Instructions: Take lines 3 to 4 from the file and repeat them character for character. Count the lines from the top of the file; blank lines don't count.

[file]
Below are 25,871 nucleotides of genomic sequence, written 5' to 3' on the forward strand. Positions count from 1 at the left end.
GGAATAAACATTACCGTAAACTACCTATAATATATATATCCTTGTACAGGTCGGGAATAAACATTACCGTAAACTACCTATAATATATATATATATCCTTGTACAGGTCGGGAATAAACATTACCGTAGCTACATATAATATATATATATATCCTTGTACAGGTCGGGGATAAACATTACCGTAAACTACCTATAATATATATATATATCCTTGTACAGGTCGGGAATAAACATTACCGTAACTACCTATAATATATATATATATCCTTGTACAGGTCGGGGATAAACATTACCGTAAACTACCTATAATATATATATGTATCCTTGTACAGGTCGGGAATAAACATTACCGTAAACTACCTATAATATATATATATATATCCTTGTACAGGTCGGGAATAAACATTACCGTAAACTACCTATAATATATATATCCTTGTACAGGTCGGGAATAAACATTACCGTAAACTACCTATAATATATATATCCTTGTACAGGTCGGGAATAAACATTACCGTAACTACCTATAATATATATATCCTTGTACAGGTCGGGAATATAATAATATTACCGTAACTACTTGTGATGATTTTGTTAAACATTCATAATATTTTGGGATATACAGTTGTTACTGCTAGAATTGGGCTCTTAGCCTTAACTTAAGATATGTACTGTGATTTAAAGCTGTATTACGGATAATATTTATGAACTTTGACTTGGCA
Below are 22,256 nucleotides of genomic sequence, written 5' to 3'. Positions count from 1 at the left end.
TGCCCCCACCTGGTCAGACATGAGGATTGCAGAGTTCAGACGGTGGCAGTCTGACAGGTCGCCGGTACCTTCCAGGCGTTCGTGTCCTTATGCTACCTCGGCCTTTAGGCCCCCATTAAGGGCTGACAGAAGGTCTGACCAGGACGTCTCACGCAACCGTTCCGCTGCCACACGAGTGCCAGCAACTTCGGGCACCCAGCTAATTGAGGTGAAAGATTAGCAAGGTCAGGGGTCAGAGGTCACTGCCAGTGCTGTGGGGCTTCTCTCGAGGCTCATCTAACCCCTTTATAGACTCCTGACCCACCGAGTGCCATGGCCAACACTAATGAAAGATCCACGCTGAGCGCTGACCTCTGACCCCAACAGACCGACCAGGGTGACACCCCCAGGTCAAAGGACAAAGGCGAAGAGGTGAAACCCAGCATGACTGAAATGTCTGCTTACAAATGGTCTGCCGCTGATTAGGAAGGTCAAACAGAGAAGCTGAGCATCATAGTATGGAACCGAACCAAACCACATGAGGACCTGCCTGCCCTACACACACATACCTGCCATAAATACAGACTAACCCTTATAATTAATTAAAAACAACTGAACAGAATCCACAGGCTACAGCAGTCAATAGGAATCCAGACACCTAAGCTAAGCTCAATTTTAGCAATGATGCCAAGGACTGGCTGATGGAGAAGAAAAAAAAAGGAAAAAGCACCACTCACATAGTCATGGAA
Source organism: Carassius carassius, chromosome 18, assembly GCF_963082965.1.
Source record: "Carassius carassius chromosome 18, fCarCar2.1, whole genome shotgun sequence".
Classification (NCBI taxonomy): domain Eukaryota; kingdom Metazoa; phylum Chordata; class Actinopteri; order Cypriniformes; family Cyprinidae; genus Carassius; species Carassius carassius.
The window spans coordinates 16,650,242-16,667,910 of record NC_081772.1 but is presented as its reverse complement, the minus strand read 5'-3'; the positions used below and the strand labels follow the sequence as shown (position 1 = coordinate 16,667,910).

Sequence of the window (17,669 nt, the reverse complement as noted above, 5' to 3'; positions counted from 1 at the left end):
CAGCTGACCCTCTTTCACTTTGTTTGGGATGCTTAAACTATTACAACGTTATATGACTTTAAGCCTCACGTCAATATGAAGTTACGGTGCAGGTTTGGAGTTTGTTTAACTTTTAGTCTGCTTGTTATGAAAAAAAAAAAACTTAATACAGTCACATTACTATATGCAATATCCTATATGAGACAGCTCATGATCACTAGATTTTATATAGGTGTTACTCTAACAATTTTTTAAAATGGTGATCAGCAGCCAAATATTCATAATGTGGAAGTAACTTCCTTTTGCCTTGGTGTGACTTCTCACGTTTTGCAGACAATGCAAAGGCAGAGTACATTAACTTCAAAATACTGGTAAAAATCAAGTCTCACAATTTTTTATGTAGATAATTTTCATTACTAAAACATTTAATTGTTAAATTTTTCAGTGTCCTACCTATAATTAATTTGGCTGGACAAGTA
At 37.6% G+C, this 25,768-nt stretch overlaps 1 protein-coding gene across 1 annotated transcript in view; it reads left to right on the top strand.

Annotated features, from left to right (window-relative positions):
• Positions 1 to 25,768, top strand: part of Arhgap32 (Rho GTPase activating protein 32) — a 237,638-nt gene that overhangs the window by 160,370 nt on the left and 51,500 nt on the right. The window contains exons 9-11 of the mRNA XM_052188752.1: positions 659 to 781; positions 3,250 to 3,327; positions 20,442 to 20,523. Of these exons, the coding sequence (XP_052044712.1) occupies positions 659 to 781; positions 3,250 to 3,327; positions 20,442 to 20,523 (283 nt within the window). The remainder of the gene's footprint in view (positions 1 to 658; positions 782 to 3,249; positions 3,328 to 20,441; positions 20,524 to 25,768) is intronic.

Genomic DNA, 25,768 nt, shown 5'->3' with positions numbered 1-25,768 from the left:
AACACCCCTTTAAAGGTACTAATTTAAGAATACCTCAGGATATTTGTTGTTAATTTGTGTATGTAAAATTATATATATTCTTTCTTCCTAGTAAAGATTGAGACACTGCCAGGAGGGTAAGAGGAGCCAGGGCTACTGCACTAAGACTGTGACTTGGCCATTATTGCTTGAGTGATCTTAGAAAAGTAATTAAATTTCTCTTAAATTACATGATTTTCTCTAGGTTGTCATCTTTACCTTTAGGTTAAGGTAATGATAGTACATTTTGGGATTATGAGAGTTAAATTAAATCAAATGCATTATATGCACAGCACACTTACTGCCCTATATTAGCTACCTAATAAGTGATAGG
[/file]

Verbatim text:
Below are 22,256 nucleotides of genomic sequence, written 5' to 3'. Positions count from 1 at the left end.
TGCCCCCACCTGGTCAGACATGAGGATTGCAGAGTTCAGACGGTGGCAGTCTGACAGGTCGCCGGTACCTTCCAGGCGTTCGTGTCCTTATGCTACCTCGGCCTTTAGGCCCCCATTAAGGGCTGACAGAAGGTCTGACCAGGACGTCTCACGCAACCGTTCCGCTGCCACACGAGTGCCAGCAACTTCGGGCACCCAGCTAATTGAGGTGAAAGATTAGCAAGGTCAGGGGTCAGAGGTCACTGCCAGTGCTGTGGGGCTTCTCTCGAGGCTCATCTAACCCCTTTATAGACTCCTGACCCACCGAGTGCCATGGCCAACACTAATGAAAGATCCACGCTGAGCGCTGACCTCTGACCCCAACAGACCGACCAGGGTGACACCCCCAGGTCAAAGGACAAAGGCGAAGAGGTGAAACCCAGCATGACTGAAATGTCTGCTTACAAATGGTCTGCCGCTGATTAGGAAGGTCAAACAGAGAAGCTGAGCATCATAGTATGGAACCGAACCAAACCACATGAGGACCTGCCTGCCCTACACACACATACCTGCCATAAATACAGACTAACCCTTATAATTAATTAAAAACAACTGAACAGAATCCACAGGCTACAGCAGTCAATAGGAATCCAGACACCTAAGCTAAGCTCAATTTTAGCAATGATGCCAAGGACTGGCTGATGGAGAAGAAAAAAAAAGGAAAAAGCACCACTCACATAGTCATGGAA